Big Week for Nuclear News
7:00 AM, Feb 9, 2010 • By MICHAEL ANTON
Which it probably is not. And which brings us back to that treaty. President Obama desperately wants it ratified. To get it, he knows he is going to have to make serious concessions to the “Gang of 41” (the Senate signatories to a letter to the president on this). This budget is intended to thread a narrow needle: Spend more money, keep alive some important programs, but don’t do anything that might upset arms controllers or complicate international negotiations. Will the senators buy it? I doubt it.
If anything, the probable outline of the deal with the Russians will only complicate matters. The last reported sticking point was missile telemetry. We wanted data from the Russians on their advanced SS-27 ICBM, which is supposed to be capable of beating any missile defense technology currently in development. They wanted telemetry for our interceptors. Telemetry on ICBMs has been a staple of prior treaties; defensive interceptors have never been covered. The sudden breakthrough suggests that we gave in. Did we? No details—leaked or otherwise—have as yet come out. If that’s really what happened, expect the Gang of 41 to be unhappy about it. The rest of the treaty—steep cuts to our warhead stockpile and delivery systems—is already problematic enough.
The administration is going full tilt on the communications front, with Vice President Biden as chief spokesman. He telegraphed the budget request with an op-ed in the Wall Street Journal, and this Wednesday will give what is being billed as a major speech “on the future of the United States’ nuclear deterrent capabilities.” The salesmanship has so far been not bad. The administration has gotten some much-needed good press on the national security front thanks to the increased funding request. Whether that can be sustained is another matter. Ultimately, successful salesmanship depends on the product being sold. So far, it appears there isn’t one.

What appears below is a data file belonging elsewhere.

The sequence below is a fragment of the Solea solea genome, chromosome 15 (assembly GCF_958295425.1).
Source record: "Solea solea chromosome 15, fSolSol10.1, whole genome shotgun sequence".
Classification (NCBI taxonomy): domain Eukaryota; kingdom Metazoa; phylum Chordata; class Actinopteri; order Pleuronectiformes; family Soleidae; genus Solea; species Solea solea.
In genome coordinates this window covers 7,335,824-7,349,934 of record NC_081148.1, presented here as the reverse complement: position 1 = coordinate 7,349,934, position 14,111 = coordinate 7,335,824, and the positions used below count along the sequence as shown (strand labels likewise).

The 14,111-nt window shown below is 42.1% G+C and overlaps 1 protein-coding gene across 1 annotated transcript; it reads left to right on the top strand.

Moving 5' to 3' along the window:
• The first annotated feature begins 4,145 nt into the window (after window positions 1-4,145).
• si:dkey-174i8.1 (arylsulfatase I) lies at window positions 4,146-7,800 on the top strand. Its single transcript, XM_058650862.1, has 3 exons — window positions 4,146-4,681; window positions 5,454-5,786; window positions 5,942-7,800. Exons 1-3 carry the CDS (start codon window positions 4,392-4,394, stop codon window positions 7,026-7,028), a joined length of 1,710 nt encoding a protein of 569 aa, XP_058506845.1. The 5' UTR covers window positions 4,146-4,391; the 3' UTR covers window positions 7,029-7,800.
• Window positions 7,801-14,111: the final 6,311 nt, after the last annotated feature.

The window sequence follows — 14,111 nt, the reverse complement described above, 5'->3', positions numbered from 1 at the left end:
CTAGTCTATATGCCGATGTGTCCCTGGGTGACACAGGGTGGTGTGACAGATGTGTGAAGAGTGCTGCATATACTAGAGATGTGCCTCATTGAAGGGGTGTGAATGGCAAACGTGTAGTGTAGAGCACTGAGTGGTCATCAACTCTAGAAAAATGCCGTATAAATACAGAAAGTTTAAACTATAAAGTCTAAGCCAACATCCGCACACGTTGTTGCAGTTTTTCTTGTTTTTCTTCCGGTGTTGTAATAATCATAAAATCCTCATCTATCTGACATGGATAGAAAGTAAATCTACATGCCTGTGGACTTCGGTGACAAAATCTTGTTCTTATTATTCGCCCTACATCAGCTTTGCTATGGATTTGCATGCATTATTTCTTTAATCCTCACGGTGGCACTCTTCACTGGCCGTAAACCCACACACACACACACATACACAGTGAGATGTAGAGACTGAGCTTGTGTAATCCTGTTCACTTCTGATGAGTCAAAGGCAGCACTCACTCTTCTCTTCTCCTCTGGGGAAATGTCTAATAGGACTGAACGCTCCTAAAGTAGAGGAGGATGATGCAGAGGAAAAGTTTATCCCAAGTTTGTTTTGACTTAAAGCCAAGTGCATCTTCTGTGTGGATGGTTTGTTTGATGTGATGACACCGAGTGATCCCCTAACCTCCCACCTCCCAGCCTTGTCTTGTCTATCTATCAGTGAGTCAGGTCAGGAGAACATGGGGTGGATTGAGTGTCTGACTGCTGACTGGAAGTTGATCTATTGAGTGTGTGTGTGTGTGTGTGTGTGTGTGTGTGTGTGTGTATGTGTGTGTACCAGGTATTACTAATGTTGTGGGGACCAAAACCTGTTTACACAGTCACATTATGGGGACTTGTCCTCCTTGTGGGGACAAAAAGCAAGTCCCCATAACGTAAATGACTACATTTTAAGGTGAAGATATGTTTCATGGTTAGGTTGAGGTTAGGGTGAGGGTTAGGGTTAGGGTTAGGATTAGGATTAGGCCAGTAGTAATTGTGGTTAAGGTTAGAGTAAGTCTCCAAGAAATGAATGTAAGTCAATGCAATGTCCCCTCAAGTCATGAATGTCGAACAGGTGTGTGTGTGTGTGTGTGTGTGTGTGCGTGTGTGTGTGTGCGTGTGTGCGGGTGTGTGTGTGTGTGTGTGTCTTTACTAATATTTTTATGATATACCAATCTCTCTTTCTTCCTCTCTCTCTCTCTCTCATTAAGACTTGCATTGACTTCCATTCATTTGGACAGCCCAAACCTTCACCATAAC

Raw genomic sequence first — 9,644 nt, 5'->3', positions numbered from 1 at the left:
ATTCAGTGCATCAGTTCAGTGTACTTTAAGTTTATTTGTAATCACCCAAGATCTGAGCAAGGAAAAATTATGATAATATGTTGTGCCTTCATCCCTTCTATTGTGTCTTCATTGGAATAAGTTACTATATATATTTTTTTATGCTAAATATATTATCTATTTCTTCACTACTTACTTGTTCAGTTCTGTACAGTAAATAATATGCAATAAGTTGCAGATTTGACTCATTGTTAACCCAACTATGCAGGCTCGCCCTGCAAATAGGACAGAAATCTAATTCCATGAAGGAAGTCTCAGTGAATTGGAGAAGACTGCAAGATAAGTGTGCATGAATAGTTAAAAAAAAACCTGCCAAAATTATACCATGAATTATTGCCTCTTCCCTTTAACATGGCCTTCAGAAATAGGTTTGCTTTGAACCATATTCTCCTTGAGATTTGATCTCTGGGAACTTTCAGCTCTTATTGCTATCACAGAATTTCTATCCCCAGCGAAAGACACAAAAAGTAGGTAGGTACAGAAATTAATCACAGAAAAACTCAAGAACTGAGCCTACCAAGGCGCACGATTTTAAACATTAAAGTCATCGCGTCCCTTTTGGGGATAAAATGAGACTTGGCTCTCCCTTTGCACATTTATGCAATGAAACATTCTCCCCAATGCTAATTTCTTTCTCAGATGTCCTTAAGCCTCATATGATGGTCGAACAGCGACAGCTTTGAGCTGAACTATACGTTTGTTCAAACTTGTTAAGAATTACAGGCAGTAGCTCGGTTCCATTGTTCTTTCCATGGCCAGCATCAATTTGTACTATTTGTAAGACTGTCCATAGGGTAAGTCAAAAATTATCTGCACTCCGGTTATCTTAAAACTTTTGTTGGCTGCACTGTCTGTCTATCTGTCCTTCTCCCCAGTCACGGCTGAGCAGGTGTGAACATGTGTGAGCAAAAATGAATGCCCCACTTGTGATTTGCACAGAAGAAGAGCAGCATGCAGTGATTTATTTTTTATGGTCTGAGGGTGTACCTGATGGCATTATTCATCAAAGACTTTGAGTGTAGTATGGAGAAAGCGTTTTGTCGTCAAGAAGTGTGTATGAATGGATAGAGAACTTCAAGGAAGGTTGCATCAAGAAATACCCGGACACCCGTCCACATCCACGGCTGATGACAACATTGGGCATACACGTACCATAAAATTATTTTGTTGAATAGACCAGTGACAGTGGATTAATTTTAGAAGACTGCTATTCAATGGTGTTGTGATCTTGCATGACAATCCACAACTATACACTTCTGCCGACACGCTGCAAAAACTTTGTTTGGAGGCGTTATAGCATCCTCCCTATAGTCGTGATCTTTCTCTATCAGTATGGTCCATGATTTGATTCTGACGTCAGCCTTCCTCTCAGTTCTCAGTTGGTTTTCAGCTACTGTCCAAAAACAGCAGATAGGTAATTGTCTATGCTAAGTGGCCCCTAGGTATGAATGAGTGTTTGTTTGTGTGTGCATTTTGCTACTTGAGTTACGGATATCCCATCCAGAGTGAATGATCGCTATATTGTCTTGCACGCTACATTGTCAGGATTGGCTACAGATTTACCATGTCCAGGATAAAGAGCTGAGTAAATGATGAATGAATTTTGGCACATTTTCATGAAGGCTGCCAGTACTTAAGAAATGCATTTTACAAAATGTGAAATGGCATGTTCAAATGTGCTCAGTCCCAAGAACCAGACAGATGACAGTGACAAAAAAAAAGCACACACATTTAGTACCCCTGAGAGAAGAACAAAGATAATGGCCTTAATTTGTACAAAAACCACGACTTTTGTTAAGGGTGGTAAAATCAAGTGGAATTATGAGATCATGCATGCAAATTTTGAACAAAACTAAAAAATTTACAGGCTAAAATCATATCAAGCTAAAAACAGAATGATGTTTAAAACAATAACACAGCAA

It’s still possible that the administration is willing to make deal: Work on something that looks a lot like the Reliable Replacement Warhead while billing it as something totally different. What’s certain is that one side is going to have to give on something it doesn’t want to give on, or else there will be no ratification—not this year, not ever.
Correction and Update:
An original version of this post attributed a quote to the lead U.S. negotiator on the START follow-on treaty, that the US and Russia had achieved an “agreement in principle.” In fact, the lead U.S. negotiator -- Assistant Secretary Rose Gottemoeller -- did not say that; the quote is rather from an unnamed administration official. I regret the error.
Also, Vice President Biden’s speech, originally scheduled for tomorrow, February 10th, has been postponed to Thursday, February 18th, owing to the snow in D.C. Gives new meaning to the phrase “nuclear winter”!